1977 Movie Review: SLAP SHOT, 1977

Movie Review

Directed by George Roy Hill
Starring: Paul Newman, Strother Martin, Michael Ontkean, Lindsay Crouse
Review by Megan Powers


The Charlestown Chief’s hockey team is about to be folded due to tough financial times. Player-Coach Reggie Dunlop (Paul Newman) is determined to keep his team afloat even if he has to lie and scheme to make it happen.


There was no fanfare for Slap Shot during it initial release in 1977. Many critics were put off by its coarse language and locker room humor. But over the years the film has grown in stature. Slap Shot is considered one of the best sports films of the past 50 years, according to sports author Dan Jenkins. Hockey New rated Slap Shot as the Best Hockey film ever made. The critical reevaluation continues to be positive and the film has earned cult status from Entertainment Weekly in their list of the Top 50 Cult Films. In 1998 Maxim magazine named Slap Shot the “Best Guy Movie of All Time.” It’s ironic that a woman, Nancy Dowd wrote this Best Guy Movie of All Time.

Nancy Dowd based the Slap Shot story on the experiences her brother Ned Dowd had while playing minor league hockey for the Johnstown Jets in the 70’s. Violence was a huge selling point for the minor league. Ned told his sister that the team was going to be sold. She asked who owned the club and he didn’t know. Dowd moved to the area to be inspired and wrote Slap Shot. This accounts for the authenticity of the films language and situations. I love the fact that this profanity-laden outrageous comedy was written by a woman. Her characters are vivid and hilariously real. As funny as the film is, there is a very real economic dread throughout. The mill that employs most of the town is shutting down, which puts the hockey team in danger of folding.

The unknown owner of the team plans to fold the operation. This prompts the coach and fellow player Reggie Dunlop (Paul Newman) to plant news stories that Florida is interested in starting a hockey team. This ruse helps keep the team’s morale up and results in winning games. Florida wanting a hockey team was a great joke when this film came out. The thought was ridiculous or was until 1992 when the Tampa Bay Lightning’s hockey team debuted and went on to win the Stanley Cup in 2004.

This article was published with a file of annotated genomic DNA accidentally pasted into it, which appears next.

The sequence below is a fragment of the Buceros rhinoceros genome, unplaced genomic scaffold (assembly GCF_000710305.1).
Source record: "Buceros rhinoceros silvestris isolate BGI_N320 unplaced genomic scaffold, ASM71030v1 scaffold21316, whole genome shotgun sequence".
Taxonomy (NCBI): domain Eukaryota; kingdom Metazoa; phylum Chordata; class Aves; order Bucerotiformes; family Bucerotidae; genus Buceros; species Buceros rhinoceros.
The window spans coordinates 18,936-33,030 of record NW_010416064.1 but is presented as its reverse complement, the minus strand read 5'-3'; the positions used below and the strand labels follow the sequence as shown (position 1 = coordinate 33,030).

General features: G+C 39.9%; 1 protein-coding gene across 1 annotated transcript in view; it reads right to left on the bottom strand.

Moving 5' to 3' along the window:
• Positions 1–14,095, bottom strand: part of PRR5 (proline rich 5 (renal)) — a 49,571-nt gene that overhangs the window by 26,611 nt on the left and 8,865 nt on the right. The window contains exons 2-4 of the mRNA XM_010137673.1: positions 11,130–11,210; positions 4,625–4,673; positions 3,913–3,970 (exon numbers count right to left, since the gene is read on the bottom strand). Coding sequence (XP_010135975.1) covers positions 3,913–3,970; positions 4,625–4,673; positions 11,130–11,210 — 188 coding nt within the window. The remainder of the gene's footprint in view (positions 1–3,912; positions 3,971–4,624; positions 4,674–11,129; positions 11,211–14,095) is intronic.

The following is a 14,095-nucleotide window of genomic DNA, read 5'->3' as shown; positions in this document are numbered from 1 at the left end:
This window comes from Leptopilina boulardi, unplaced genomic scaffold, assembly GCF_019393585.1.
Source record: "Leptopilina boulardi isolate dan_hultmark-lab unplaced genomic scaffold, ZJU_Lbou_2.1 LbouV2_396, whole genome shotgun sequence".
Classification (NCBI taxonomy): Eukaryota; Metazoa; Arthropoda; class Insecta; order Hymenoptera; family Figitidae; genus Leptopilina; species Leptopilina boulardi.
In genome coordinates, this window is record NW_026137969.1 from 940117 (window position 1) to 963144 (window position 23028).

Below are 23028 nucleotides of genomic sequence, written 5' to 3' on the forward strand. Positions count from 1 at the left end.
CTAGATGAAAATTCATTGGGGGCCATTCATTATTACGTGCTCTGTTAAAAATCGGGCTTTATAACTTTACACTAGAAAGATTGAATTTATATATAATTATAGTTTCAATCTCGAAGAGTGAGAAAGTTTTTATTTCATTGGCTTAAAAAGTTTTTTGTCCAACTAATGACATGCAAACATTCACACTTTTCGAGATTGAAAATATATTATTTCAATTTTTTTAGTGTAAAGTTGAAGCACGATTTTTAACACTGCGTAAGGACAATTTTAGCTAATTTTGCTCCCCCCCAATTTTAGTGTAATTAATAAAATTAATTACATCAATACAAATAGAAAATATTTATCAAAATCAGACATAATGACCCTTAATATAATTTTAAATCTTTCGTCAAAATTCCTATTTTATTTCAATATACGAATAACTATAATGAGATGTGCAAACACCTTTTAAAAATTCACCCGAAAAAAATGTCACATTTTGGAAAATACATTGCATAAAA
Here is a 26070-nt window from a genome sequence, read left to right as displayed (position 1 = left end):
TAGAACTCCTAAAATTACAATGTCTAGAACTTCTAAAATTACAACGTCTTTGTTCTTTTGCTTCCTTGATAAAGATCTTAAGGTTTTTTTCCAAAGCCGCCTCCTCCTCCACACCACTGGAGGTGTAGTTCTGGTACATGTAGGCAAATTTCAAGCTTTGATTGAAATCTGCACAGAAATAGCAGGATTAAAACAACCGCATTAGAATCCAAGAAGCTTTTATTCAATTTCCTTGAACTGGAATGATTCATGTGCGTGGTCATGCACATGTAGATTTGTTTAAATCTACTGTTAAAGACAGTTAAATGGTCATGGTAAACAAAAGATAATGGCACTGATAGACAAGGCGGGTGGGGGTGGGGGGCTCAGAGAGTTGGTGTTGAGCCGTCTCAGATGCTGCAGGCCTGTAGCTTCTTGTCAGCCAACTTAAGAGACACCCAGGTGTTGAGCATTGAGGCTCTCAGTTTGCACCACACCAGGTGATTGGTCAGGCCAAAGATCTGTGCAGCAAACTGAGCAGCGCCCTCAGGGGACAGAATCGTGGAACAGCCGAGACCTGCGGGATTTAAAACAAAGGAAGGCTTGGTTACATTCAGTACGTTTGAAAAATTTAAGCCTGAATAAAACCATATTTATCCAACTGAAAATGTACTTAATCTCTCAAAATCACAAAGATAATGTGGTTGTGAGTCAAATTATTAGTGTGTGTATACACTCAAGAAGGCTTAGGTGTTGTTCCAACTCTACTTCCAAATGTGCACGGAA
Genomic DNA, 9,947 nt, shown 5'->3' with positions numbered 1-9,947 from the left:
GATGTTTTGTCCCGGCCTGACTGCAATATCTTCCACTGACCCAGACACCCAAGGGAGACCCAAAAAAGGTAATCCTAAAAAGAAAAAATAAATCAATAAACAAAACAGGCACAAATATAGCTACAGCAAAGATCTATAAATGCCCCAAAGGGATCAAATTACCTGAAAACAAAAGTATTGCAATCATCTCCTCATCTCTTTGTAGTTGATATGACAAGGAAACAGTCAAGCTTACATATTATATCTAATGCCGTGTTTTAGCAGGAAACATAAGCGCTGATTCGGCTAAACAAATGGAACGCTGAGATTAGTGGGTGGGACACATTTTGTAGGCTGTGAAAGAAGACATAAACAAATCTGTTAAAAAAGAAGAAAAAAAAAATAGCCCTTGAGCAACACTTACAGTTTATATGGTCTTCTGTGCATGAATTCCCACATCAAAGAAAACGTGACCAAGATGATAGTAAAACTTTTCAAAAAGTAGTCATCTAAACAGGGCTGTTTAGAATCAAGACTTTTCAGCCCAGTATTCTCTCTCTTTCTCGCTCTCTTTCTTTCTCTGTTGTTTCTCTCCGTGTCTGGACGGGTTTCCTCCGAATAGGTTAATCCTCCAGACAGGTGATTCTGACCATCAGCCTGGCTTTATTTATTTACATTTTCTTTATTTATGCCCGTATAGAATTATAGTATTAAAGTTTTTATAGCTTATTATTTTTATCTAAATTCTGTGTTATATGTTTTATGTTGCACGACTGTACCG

Dunlop continues to try and find out who the teams owner is, so he can talk them out of folding the team. Meanwhile, the General Manager Joe McGrath (Strother Martin) adds the Hanson Brothers, three violent goons to the team. Dunlop protests and doesn’t let the brothers play. When Dunlop eventually lets the Hanson’s play, they are an instant hit with the fans. The Hanson’s are the ultimate violent goons, creating mayhem on the ice. They check players into the boards, slamming players onto the ice and even slapping the opposing players on the bench with their hockey sticks. The Chiefs gain more fans and win more games by being outrageously violent on the ice. During the warm up before the game, the Hanson’s start a brawl. Next we see the Hansons and the rest of the Chiefs bloodied and bruised listening to the National Anthem. A referee skates over to yell at Steve Hanson about not pulling any funny stuff. The Brother tell the ref, “I’m trying to listen to the f**king song.” The ref looks chagrinned. This sequence is so funny in its absurdity.

Dunlop finally blackmails McGrath into telling him who the owner is. The owner is a well off widow living in the suburbs with her children. She thanks Dunlop for making the team winners and that she could easily sell them, but she prefers to fold the team and use them as a tax write off. Dunlop pleads with her to think of the people on the team, but she won’t change her mind. He insults her before he leaves and returns to the team and tells them the truth during their final game. There is no buyer for the team. He asks the team to play old-time hockey and play the game clean. They all agree and they hear the line up for the game. The Chiefs are facing the toughest, most legendary underhanded players. They are outmatched in brutality when they play clean and they are losing the game.